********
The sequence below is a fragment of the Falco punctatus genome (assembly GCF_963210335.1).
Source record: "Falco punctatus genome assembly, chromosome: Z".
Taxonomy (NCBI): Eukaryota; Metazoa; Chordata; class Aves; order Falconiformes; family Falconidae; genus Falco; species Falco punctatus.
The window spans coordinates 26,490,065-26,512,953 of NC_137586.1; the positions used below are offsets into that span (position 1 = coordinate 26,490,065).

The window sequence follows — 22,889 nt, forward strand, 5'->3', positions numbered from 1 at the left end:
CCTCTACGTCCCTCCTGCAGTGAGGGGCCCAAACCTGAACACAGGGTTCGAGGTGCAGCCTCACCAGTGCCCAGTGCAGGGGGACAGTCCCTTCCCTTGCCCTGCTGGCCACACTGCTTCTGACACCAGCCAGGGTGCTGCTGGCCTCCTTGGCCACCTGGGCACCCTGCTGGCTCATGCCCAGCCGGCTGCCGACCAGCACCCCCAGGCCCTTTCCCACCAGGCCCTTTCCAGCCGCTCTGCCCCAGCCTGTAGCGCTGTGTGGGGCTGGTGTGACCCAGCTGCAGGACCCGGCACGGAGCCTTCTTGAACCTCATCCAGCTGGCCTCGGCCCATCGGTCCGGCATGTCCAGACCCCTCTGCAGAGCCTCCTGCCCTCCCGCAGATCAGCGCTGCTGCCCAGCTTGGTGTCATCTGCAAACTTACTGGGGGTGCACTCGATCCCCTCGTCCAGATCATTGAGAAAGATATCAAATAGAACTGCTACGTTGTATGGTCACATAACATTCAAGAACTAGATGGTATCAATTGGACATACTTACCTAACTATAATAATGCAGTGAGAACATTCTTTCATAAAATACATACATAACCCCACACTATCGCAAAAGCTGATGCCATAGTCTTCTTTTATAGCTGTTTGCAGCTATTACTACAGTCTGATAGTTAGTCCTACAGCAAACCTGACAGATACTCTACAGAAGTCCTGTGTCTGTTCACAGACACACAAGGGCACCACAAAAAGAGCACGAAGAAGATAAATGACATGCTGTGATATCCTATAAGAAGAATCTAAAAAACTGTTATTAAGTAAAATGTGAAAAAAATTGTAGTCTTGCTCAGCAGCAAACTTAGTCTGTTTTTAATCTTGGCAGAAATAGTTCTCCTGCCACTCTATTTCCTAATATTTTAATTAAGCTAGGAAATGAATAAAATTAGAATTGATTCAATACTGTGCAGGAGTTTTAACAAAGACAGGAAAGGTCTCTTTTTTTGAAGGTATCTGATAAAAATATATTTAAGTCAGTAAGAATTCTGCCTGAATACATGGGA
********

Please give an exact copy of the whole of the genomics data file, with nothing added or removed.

The sequence below is a fragment of the Falco punctatus genome (assembly GCF_963210335.1).
Source record: "Falco punctatus genome assembly, chromosome: Z".
Taxonomy (NCBI): Eukaryota; Metazoa; Chordata; class Aves; order Falconiformes; family Falconidae; genus Falco; species Falco punctatus.
The window spans coordinates 26,490,065-26,512,953 of NC_137586.1; the positions used below are offsets into that span (position 1 = coordinate 26,490,065).

The window sequence follows — 22,889 nt, forward strand, 5'->3', positions numbered from 1 at the left end:
CCTCTACGTCCCTCCTGCAGTGAGGGGCCCAAACCTGAACACAGGGTTCGAGGTGCAGCCTCACCAGTGCCCAGTGCAGGGGGACAGTCCCTTCCCTTGCCCTGCTGGCCACACTGCTTCTGACACCAGCCAGGGTGCTGCTGGCCTCCTTGGCCACCTGGGCACCCTGCTGGCTCATGCCCAGCCGGCTGCCGACCAGCACCCCCAGGCCCTTTCCCACCAGGCCCTTTCCAGCCGCTCTGCCCCAGCCTGTAGCGCTGTGTGGGGCTGGTGTGACCCAGCTGCAGGACCCGGCACGGAGCCTTCTTGAACCTCATCCAGCTGGCCTCGGCCCATCGGTCCGGCATGTCCAGACCCCTCTGCAGAGCCTCCTGCCCTCCCGCAGATCAGCGCTGCTGCCCAGCTTGGTGTCATCTGCAAACTTACTGGGGGTGCACTCGATCCCCTCGTCCAGATCATTGAGAAAGATATCAAATAGAACTGCTACGTTGTATGGTCACATAACATTCAAGAACTAGATGGTATCAATTGGACATACTTACCTAACTATAATAATGCAGTGAGAACATTCTTTCATAAAATACATACATAACCCCACACTATCGCAAAAGCTGATGCCATAGTCTTCTTTTATAGCTGTTTGCAGCTATTACTACAGTCTGATAGTTAGTCCTACAGCAAACCTGACAGATACTCTACAGAAGTCCTGTGTCTGTTCACAGACACACAAGGGCACCACAAAAAGAGCACGAAGAAGATAAATGACATGCTGTGATATCCTATAAGAAGAATCTAAAAAACTGTTATTAAGTAAAATGTGAAAAAAATTGTAGTCTTGCTCAGCAGCAAACTTAGTCTGTTTTTAATCTTGGCAGAAATAGTTCTCCTGCCACTCTATTTCCTAATATTTTAATTAAGCTAGGAAATGAATAAAATTAGAATTGATTCAATACTGTGCAGGAGTTTTAACAAAGACAGGAAAGGTCTCTTTTTTTGAAGGTATCTGATAAAAATATATTTAAGTCAGTAAGAATTCTGCCTGAATACATGGGA